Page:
o  An error message indicates that one party detected an error, will
      not send any more data, and will not accept any more data from the
      other party,

   o  A warning message indicates that one party detected an anomaly,
      but that the session can continue.

   The middlebox can gain information about the state of a DTLS
   connection by monitoring the Alert messages, even if that information
   is imperfect.  Alternatively, we could consider adding an explicit
   FIN bit in a revised clear-text header.

   We should note here that there is a potential tension between the
   management of resource and the identification of sessions discussed
   in Section 7.  The use of the context identifier allows sessions to
   spread over multiple addresses and ports, and also allows multiple
   sessions to share the same addresses and ports.  If such multiplexing
   is in place, the middleboxes would have to allocate resources per
   context rather than per address and port tuples, but would have no
   guarantee to see all the alert messages for a specific session.

9.  Indication verification

   Middleboxes could send messages to applications, using ICMP or
   perhaps simply sending UDP messages using the same five-tuple as the
   application.  Assuming that such messages can be delivered, the
   application will have to verify that they come from a legitimate
   source, for example a middlebox on the path providing an indication
   about acceptable MTU.

   There is always a risk that such indications will be misused, and
   that malevolent third parties would try to provide false indications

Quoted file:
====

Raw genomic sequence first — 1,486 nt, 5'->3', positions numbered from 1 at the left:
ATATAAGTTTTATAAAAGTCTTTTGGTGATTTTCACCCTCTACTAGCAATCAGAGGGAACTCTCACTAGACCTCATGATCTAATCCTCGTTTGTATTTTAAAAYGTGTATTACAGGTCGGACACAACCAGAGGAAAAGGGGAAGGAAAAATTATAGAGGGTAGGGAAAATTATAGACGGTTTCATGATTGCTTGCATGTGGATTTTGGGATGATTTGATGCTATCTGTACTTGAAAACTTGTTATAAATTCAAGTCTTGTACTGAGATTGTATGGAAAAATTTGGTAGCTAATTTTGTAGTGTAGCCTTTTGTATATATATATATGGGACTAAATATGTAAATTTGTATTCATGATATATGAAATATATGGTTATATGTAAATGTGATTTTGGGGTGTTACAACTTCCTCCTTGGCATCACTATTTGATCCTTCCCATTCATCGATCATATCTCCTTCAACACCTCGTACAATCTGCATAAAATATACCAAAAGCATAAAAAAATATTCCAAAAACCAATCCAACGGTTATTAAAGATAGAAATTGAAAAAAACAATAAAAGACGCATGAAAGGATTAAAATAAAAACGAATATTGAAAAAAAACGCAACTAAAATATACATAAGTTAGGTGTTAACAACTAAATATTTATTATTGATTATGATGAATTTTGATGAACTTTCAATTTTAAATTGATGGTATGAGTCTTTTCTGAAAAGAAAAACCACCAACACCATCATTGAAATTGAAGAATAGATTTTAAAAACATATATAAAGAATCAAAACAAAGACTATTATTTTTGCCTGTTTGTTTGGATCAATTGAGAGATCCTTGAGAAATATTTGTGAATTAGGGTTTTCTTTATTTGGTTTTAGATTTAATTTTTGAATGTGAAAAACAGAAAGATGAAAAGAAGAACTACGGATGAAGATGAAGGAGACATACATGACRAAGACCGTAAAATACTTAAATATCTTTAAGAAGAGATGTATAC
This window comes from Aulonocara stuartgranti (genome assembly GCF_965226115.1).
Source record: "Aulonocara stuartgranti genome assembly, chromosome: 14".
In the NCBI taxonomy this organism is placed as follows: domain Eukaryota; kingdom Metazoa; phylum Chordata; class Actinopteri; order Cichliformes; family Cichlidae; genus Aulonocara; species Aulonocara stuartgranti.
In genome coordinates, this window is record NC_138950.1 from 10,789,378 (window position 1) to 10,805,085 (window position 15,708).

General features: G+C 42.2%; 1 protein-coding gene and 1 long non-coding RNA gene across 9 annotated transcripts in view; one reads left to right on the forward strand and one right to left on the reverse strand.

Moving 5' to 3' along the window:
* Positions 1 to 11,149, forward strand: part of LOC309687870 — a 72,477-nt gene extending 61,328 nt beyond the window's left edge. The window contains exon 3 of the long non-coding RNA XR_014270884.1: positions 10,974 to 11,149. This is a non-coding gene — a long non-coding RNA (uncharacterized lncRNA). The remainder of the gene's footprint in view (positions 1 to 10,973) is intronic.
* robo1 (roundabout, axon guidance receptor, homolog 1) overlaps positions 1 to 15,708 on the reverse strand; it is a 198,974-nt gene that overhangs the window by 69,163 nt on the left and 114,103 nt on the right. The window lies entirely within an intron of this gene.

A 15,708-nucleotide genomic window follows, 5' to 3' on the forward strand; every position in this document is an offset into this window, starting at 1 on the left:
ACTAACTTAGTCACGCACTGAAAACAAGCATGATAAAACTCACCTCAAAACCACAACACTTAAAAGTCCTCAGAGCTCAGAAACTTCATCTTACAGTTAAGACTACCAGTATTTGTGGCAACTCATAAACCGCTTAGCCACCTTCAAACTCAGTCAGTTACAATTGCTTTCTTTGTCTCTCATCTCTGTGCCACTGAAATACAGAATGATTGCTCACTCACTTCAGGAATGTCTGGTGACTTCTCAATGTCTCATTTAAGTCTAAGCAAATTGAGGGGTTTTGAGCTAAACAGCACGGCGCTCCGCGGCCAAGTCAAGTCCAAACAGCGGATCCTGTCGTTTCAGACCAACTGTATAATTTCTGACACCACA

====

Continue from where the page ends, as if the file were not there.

in order to disrupt the application.  The application must thus be
   able to distinguish between legitimate and spurious indication.

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   The middlebox could echo some parameters of the clear text header in
   order to "prove" that they are on path.  Typical parameters would be
   the context ID or the sequence numbers.  For this to be effective,
   these parameters should be "hard to guess," which implies for example
   unpredictable assignment of context ID or initial sequence numbers.
   Of course, such desire for unpredictability conflicts with the desire
   for low overhead, as compressed headers are inherently easier to
   predict than long numbers.

   One question for any indication verification scheme is how much of
   the connection the middlebox needs to be able to see.  For instance,
   if initial sequence numbers or DTLS handshake nonces are used to
   demonstrate that the middlebox is on-path, then the middlebox needs
   to be on-path for the entire connection and maintain connection

10.  Security Considerations

   This document proposes that user level transports use DTLS as a
   component, instead of inventing their own transport.  We believe that
   this componentized approach will avoid many of the pitfalls of
   inventing or implementing special purpose security designs.  Instead,
   applications will benefit from the experience accured in the design
   and evolution of TLS [RFC5246] and will be able to reuse already
   developed TLS and DTLS implementations.

   We note that there is a definitive DOS exposure when running a